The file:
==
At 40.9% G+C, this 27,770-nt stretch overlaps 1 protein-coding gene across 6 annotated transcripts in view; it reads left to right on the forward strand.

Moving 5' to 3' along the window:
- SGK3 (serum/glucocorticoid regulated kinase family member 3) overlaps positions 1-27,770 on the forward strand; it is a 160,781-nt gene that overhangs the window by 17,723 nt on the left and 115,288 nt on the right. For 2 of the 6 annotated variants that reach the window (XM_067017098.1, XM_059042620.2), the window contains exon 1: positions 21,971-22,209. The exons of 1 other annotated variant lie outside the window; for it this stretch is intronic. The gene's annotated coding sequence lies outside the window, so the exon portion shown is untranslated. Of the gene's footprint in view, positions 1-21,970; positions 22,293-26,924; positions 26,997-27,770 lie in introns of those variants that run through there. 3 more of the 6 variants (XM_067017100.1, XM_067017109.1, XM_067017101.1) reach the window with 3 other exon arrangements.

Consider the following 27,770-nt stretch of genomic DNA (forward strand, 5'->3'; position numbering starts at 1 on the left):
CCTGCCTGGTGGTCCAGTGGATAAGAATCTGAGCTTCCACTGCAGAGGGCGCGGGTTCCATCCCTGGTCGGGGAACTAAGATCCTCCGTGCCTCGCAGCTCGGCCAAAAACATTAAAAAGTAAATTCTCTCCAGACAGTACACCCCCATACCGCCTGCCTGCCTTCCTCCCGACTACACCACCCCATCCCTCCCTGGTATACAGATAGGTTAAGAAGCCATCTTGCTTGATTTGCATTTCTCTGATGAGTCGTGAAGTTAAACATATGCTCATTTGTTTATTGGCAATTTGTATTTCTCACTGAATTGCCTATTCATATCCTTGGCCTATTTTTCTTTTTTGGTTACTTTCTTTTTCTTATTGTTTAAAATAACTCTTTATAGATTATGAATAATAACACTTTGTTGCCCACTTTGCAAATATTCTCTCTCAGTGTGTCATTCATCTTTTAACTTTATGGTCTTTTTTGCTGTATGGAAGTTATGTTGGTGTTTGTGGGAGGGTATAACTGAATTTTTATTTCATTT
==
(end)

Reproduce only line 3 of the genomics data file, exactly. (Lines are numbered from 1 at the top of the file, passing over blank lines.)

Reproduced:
- SGK3 (serum/glucocorticoid regulated kinase family member 3) overlaps positions 1-27,770 on the forward strand; it is a 160,781-nt gene that overhangs the window by 17,723 nt on the left and 115,288 nt on the right. For 2 of the 6 annotated variants that reach the window (XM_067017098.1, XM_059042620.2), the window contains exon 1: positions 21,971-22,209. The exons of 1 other annotated variant lie outside the window; for it this stretch is intronic. The gene's annotated coding sequence lies outside the window, so the exon portion shown is untranslated. Of the gene's footprint in view, positions 1-21,970; positions 22,293-26,924; positions 26,997-27,770 lie in introns of those variants that run through there. 3 more of the 6 variants (XM_067017100.1, XM_067017109.1, XM_067017101.1) reach the window with 3 other exon arrangements.